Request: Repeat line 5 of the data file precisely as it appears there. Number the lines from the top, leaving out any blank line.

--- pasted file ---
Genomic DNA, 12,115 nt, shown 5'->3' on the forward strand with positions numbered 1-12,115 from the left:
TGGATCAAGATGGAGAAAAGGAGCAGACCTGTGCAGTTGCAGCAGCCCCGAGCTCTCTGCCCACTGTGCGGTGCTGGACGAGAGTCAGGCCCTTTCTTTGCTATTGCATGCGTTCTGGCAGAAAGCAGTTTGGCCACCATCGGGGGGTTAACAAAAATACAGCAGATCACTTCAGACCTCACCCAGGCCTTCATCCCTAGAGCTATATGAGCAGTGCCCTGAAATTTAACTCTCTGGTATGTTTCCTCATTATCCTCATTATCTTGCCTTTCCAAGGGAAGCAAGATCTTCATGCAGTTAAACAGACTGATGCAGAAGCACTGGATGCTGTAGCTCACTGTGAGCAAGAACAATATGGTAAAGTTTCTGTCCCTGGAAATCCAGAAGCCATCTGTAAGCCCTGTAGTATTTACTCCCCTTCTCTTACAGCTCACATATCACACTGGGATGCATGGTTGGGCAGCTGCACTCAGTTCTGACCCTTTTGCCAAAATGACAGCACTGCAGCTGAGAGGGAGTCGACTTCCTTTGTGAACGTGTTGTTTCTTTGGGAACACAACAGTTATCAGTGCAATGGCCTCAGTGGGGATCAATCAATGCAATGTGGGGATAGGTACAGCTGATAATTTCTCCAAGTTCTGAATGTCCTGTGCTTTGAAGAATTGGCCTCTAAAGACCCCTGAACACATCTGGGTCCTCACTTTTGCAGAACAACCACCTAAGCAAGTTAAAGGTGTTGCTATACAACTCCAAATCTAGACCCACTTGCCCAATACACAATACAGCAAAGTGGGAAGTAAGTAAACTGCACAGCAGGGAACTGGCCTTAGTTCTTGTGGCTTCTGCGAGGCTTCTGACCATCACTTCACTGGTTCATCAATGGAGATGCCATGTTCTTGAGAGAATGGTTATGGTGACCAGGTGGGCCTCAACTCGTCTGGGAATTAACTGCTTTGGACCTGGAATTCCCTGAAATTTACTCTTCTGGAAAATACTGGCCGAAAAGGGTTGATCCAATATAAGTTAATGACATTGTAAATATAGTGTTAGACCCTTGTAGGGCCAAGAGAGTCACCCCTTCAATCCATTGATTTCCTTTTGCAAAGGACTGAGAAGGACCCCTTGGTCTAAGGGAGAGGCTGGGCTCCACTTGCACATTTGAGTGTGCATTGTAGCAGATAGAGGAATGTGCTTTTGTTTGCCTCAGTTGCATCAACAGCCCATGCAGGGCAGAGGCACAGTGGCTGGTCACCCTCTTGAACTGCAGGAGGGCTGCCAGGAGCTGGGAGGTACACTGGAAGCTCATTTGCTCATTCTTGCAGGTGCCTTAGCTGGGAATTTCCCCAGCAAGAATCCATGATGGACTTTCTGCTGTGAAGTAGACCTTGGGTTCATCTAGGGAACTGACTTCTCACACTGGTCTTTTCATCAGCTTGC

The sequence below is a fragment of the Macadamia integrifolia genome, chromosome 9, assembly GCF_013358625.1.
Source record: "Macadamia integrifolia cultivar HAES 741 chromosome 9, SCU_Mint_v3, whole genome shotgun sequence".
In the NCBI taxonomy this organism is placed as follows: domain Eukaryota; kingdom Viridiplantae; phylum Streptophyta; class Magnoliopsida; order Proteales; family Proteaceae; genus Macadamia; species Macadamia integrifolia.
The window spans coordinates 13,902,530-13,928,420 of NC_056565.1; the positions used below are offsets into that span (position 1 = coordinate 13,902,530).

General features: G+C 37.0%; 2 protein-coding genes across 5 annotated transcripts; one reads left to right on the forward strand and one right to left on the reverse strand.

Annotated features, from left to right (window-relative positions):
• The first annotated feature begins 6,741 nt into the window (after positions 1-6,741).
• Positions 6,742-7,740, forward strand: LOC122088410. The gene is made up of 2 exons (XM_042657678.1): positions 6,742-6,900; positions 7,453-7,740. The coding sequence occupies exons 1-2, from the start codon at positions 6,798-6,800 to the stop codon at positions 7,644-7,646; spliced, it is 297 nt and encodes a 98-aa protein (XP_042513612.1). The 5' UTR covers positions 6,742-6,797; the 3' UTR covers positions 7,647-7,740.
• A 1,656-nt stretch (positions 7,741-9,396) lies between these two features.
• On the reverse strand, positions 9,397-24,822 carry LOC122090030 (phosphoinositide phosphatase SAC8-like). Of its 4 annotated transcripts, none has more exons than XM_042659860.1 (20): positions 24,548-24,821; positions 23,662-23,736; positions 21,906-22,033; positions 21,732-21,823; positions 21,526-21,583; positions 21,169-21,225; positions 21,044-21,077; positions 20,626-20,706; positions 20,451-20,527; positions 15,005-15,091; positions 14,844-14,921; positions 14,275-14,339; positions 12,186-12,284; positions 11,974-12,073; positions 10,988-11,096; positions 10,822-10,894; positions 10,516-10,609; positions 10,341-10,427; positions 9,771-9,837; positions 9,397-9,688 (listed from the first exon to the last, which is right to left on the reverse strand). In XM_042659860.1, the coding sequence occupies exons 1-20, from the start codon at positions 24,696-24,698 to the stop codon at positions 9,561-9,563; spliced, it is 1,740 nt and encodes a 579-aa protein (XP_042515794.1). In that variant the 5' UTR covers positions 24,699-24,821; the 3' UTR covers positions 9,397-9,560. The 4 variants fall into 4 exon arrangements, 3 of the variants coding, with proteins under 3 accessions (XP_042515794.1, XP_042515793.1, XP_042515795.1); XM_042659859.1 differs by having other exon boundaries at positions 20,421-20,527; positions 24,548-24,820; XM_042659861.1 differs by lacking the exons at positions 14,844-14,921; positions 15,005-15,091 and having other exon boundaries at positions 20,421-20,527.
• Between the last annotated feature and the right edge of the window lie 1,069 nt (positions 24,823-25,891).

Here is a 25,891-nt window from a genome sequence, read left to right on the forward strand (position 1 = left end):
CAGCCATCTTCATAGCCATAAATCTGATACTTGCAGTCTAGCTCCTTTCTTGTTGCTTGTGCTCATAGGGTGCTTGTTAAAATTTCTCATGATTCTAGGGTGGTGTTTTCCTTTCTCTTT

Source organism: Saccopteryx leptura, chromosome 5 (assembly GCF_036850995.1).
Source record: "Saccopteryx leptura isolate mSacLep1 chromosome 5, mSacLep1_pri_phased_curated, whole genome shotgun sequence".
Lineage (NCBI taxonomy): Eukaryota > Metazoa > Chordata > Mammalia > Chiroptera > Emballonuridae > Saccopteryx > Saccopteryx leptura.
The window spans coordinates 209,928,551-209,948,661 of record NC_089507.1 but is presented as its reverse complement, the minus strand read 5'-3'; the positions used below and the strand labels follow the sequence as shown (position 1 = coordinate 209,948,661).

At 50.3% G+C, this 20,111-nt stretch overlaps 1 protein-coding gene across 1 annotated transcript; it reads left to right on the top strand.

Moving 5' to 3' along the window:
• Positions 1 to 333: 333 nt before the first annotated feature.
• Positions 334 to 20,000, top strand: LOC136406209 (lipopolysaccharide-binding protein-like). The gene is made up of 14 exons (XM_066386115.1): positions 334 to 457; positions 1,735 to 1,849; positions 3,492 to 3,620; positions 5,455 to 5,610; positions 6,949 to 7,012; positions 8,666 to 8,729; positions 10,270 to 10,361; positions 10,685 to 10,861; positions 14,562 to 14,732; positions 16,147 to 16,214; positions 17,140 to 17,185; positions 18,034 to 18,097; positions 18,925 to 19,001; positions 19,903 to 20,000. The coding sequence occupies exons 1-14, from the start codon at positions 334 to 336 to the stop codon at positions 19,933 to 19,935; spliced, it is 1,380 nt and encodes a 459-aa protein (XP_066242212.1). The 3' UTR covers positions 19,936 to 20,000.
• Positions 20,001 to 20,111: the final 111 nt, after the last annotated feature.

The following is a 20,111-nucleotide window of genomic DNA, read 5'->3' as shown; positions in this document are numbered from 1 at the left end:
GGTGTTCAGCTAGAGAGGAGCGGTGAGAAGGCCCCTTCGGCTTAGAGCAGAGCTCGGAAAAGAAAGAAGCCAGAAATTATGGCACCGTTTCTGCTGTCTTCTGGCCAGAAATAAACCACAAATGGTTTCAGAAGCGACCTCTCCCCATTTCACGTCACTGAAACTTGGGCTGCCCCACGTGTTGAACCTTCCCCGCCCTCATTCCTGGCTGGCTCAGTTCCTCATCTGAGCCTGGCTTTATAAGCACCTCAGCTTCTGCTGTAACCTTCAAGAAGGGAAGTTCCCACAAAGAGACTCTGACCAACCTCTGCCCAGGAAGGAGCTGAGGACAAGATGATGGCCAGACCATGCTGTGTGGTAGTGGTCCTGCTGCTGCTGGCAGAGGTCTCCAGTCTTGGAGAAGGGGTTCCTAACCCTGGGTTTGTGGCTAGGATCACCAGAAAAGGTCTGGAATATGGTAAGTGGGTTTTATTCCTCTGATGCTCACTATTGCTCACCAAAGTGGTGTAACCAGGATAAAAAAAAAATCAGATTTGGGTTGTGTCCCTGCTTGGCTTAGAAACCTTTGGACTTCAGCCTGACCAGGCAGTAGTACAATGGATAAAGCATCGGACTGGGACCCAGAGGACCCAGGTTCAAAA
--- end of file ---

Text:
In the NCBI taxonomy this organism is placed as follows: domain Eukaryota; kingdom Viridiplantae; phylum Streptophyta; class Magnoliopsida; order Proteales; family Proteaceae; genus Macadamia; species Macadamia integrifolia.